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Enjoy the scenery.
I wrote this as an experiment in literary devices. Not that I’m literary, but it seemed like a fun idea to play around with some of the toys laying around that I normally don’t think of when I’m actually writing. This piece has gone through several edits, and I really struggled with a title. I’ll let you decide if I got it right.
She’s lonely and she doesn’t want to be lonely. You look at her and see a successful, sexy woman with a hard exterior and that’s all you see. You don’t see the little girl inside whose daddy didn’t think she was good enough, or whose mother was eternally disappointed and indifferent by turns. She hides the damage done by the nasty “uncles” that came and went and by the bad choices made for her and the ones she made for herself. You see the chip on her shoulder but not the huge wound in her heart. You don’t think she has a heart.
Why should you see it? She doesn’t see it herself, and she has been building the layers, one at a time since she can remember. The layer of sarcasm, of indifference, the layer of cruelty all building up until she can’t feel anything anymore.
The little girl cries inside, inconsolable and alone.
“I love you” is meaningless and there is no such thing as permanence.
He sees her from across the bar, a cigarette in one hand and a martini in the other. She looks provocative; he takes a chance, little knowing she eats his kind for breakfast. His pick-up line is neither original nor funny.
She takes his measure through slitted eyes and watches him squirm. She isn’t afraid he will walk away; to the contrary, she knows she’s even more of a challenge in his eyes and she yawns. She is so bored by it all, the same routine. They’re all alike.
His ego stung by the yawn, he blurts out the unforgivable:
“What has happened to make you so cruel?”
She freezes, her eyes locked on to his. The jukebox blares on, unheard by either of them. He looks deep, and she flinches. He sees too much; that too is unforgivable. She’s angry with herself for being caught off-guard. She tries to tell him to move on, but to her horror, the words are stuck in her throat and won’t come loose.
He asks her to dance.
They move to the dance floor as if in a dream. She breathes in his scent. It triggers a feeling that is unfamiliar and yet most familiar; she avoids categorizing it, sensing it’s dangerous to do so. The arms around her are warm and comforting.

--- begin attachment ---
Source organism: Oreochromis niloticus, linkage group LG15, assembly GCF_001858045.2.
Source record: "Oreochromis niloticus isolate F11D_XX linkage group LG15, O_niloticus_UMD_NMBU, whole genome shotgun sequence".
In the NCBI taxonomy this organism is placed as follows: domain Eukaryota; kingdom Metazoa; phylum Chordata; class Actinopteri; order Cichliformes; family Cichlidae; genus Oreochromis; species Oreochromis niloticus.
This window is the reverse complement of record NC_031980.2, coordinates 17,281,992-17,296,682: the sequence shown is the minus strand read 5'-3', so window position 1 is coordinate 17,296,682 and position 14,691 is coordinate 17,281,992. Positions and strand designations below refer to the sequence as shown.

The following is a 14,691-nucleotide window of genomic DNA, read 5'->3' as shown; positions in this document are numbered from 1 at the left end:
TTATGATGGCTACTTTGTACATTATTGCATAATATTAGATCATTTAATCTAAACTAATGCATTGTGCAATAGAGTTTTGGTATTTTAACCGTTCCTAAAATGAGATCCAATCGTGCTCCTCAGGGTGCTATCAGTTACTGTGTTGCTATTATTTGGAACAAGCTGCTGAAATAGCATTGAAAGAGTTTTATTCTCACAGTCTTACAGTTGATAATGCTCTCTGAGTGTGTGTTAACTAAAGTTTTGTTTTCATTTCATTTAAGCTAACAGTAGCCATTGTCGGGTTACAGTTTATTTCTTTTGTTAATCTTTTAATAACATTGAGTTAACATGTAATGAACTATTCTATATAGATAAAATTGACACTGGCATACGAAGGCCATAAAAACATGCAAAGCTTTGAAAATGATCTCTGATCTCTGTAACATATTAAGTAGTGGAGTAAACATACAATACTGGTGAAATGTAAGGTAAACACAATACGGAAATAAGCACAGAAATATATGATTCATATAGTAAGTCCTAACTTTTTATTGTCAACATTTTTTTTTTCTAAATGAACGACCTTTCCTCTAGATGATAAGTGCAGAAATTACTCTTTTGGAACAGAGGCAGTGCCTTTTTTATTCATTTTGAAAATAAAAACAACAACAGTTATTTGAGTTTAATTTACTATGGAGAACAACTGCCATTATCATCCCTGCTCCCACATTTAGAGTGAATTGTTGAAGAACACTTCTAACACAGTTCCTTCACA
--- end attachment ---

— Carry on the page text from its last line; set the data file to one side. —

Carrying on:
He’s careful to make no threatening moves. It’s rather like holding a tiny sparrow in his hands, and he sees her heart beating in the hollow of her throat. He’s intrigued and curious; she’s frozen and bewildered.
The music envelops them and she closes her eyes. He holds a little tighter and she allows this. The swaying motion is soothing to her, and she decides to enjoy it this once, for the moment. She lets her head drop to his shoulder.
For some reason his heart thumps in answer. He’s touched and somehow knows how difficult this is for her. He wonders what life has done to her to make her so afraid and raw. He’s unsure if he wants to know. He feels if he gives his heart to this one, she’d shred it without thinking twice, instinctively, and may or may not be sorry later.
She’s hoping the only thing he is after is what’s between her legs, and not between her ears or in her heart. She’s hoping that this longing for something indefinable by her standards will pass with another martini, or two, or six. The music ends; they stand locked in their embrace for a few beats longer, then part. She avoids his gaze and walks slowly back to the bar, wondering what to do. She knows deep down what she is going to do, struggling with what deep down in her heart she wishes she could do.
He follows her back to the bar, watching her hips swaying and her hair moving gently across her shoulders. He’s remembering a girl he once knew, a girl who needed something at one time and couldn’t find it with him. This girl finally found what she needed in a bottle of pills and a quart of vodka. The young man of yesterday dreams of redemption. He’s thinking over what he should do, struggling with what he knows he could do.
They take their seats at the bar. He studies her face and she avoids his gaze. She looks at the bartender and gives a tiny nod of her head, and the bartender starts to make her another martini. The bartender glances at the man at her side, and he nods. They wait in silence. It hangs between them, pregnant with the promise of something. Hope? Redemption? Atonement?
Her face is impassive, but he can see in the planes of her face both pain and eternity. The bartender brings their drinks over; she swallows half of hers and finally looks back at her companion. Now, he sees defiance and the demon inside waiting to break free in defense of its territory. He says nothing; after all, he approached her.
She sees understanding in his eyes, and it scares her. She doesn’t want anyone to understand, it means they have gotten too close. Close means access, and access means revelation, which in turn means vulnerable. She feels the warmth of his gaze upon her, and drawing on some small reserve of strength, meets it head-on.
He is impressed.
The alcohol burns in her stomach but the acceptance in his eyes burns hotter. She’s at a loss and he sees this, and takes her hand. He speaks softly, but the words are loud and reverberate in her heart.
“I want to know you.”
Tears start in her eyes, and myriad emotions tear through her.
You see a man and a woman seated at a bar, smoke dense in the air and the music blaring. They are both well dressed and you assume they’ve just gotten out of work. You figure they are just another professional couple, ready to take off and do the dirty dance of anonymous sex. You don’t see the potential or the hope of the situation; you can’t see the little girl yearning for validation or the young man needing redemption.
They are lonely, but they don’t want to be lonely.